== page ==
The Finnish ambassador turned to me.
‘It’s not true that Finns have no sense of humour,’ he said. ‘Or that we lack passion.’
‘For example,’ the ambassador said, ‘there was once a very elderly lady. One day she turned to her even older husband, and said: “Darling. Why do you never say you love me any more?”
‘”Well,” said the husband. “On the day we married, seventy five years ago, I told you I loved you. If the situation changes, I shall let you know.”‘
George Eliot’s Middlemarch is incisive on relationships: “Poor Mr. Casaubon had imagined that his long studious bachelorhood had stored up for him a compound interest of enjoyment”
I thought of my Finnish friend when I was browsing my post about one of the funniest writers in the English language, the great George Mikes (links in bold italics are to other posts on this site). I recommend the post if you have not read it. Mikes said it was the English, rather than the Finns, who were sometimes lacking in passion, as in this example:
The English have no soul; they have the understatement instead. If a continental youth wants to declare his love to a girl, he kneels down, tells her that she is the sweetest, the most charming and ravishing person in the world, that she has something in her, something peculiar and individual which only a few hundred thousand other women have and that he would be unable to live one more minute without her. Often, to give a little more emphasis to the statement, he shoots himself on the spot. This is a normal, week-day declaration of love in the more temperamental continental countries. In England the boy pats his adored one on the back and says softly: I don’t object to you, you know.’ If he is quite mad with passion, he may add: ‘I rather fancy you, in fact.’ If he wants to marry a girl, he says: I say… would you?…’ If he wants to make an indecent proposal: ‘I say… what about…’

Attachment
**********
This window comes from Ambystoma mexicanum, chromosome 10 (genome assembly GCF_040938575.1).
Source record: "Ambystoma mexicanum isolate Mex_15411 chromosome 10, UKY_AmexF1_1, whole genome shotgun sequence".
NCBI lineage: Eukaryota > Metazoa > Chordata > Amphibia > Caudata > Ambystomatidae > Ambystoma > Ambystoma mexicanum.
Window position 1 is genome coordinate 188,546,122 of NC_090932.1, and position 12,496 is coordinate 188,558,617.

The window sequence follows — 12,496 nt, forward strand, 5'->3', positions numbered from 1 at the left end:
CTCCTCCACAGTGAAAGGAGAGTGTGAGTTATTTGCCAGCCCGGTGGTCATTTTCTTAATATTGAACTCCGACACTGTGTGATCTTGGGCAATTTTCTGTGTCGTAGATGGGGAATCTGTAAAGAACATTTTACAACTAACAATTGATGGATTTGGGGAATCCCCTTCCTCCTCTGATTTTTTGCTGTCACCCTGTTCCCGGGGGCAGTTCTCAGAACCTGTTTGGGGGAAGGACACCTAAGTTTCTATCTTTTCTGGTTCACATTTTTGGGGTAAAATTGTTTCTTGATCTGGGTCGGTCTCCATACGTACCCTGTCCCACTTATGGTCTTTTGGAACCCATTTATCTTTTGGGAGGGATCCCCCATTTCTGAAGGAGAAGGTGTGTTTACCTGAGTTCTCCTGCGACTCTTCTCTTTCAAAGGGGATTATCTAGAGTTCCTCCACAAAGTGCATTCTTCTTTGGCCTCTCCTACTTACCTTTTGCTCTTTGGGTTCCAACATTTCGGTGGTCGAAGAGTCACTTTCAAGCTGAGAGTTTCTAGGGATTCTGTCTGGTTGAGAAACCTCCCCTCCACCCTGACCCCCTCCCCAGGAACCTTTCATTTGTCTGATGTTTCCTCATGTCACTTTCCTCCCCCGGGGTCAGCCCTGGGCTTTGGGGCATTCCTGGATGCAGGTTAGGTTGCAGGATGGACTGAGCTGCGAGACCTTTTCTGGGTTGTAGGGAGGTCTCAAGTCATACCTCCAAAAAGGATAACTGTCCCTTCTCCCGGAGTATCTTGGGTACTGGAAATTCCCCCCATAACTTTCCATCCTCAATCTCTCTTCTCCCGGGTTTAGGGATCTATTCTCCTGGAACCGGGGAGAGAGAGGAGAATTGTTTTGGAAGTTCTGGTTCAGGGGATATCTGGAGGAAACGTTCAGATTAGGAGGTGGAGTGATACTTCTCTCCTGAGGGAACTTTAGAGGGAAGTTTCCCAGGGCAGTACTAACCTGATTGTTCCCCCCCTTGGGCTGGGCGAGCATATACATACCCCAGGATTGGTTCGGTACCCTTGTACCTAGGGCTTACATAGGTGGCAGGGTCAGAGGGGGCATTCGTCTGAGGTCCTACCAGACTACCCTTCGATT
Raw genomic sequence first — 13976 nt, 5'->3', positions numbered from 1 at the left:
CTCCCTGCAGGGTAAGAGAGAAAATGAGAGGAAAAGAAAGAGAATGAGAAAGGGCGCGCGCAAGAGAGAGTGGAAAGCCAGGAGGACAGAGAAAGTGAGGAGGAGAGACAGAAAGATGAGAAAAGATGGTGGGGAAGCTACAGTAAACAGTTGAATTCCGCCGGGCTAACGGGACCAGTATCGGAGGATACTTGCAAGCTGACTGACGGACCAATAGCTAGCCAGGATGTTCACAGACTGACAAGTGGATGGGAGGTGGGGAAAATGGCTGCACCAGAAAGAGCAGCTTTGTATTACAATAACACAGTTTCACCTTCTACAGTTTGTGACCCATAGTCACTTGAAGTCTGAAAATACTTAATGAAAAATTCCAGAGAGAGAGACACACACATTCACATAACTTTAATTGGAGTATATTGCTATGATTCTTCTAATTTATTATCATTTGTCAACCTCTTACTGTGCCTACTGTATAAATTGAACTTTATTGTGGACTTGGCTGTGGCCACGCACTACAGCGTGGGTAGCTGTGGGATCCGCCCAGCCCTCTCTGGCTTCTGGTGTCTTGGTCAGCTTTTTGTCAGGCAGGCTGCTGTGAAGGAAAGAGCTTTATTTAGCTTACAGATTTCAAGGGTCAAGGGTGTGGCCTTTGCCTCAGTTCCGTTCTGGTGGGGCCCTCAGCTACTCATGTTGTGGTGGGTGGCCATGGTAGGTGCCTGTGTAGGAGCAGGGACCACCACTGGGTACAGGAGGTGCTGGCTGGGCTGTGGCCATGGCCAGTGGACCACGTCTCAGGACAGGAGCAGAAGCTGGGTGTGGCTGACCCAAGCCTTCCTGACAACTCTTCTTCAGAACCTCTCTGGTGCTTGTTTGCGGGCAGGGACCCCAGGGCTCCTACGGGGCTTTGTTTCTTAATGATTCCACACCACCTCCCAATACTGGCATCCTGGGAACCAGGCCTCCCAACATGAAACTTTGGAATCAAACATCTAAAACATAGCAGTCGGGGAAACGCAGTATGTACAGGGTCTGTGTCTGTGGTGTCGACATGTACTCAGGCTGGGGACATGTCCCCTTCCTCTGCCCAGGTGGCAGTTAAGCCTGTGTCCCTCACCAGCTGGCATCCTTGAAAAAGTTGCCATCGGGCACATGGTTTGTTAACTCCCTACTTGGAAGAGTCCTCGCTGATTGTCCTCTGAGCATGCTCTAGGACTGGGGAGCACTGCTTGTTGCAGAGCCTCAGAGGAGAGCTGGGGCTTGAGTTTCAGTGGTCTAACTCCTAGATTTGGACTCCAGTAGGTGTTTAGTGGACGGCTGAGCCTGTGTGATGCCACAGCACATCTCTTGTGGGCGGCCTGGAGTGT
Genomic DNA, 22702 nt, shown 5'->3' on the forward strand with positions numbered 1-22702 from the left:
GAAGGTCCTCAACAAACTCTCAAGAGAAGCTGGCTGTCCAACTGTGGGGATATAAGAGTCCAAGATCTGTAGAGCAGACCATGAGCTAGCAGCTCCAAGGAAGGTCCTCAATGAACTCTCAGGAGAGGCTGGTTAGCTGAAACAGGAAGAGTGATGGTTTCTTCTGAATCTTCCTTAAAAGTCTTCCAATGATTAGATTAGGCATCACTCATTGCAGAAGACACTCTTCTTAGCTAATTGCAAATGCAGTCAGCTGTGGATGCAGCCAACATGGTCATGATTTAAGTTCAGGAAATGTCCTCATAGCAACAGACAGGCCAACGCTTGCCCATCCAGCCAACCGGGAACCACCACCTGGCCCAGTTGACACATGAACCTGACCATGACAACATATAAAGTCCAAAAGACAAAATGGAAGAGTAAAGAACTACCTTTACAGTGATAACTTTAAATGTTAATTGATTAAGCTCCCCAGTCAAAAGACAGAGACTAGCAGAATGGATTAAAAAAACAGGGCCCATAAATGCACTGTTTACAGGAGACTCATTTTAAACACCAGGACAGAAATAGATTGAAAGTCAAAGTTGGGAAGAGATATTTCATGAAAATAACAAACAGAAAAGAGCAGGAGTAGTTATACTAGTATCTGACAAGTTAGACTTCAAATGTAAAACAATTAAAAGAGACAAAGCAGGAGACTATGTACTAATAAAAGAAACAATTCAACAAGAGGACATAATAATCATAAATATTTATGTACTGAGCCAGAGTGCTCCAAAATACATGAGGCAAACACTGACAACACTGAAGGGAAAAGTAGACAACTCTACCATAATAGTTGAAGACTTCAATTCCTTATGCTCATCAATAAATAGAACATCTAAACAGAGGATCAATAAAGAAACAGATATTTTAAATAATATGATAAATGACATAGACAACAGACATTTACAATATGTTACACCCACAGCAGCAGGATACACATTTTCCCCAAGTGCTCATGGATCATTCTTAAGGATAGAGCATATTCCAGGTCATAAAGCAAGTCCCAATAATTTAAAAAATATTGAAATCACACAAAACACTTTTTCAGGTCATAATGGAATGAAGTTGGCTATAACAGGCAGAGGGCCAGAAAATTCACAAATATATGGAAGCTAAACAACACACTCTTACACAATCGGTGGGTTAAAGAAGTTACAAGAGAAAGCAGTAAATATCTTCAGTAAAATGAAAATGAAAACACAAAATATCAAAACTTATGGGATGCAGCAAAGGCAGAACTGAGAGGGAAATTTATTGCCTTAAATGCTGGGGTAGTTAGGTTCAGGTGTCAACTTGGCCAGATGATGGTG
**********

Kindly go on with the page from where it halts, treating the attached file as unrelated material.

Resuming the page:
Meanwhile in Germany, I recently learned that the Cologne a cappella band “The Wise Guys” have a terrific song called “Relativ” (in English: relatively). You can listen to it (in German, with lyrics) at the link. The chorus, spookily similar to George Mikes’s English boy, is:
‘I like you, relatively speaking,
Maybe even a bit more,
I like you relatively a lot.’
It’s a beautiful song, even if you don’t understand German – but better if you do. My point is, the Germans do restrained passion too.
Finally, we must turn to Eartha Kitt, 1927-2008, once described by Orson Welles as “the most exciting woman in the world.”
Her splendid song An Englishman needs time compares English lovers to those from other geographies, including Spaniards, Portuguese, Italians, French, Viennese, Dutch, New Yorkers, citizens of Hollywood, Persians, Eskimos (sic) and Swedes. In each verse, she describes the specialities of each nationality: “The Italians long for an operatic song or a soft Sicilian rhyme, while the French fall in love, at the drop of a glove…”
Each culminates in the disdainful comparison “But an Englishman needs time.”
The final verse brings salvation for the English.
But after all is said and done
And the battle is finally won
Ladies… let’s contemplate
Who wouldn’t wait
For a mate
Who takes his… [immense pause] …time?
Maybe sometimes, restrained passion is best.
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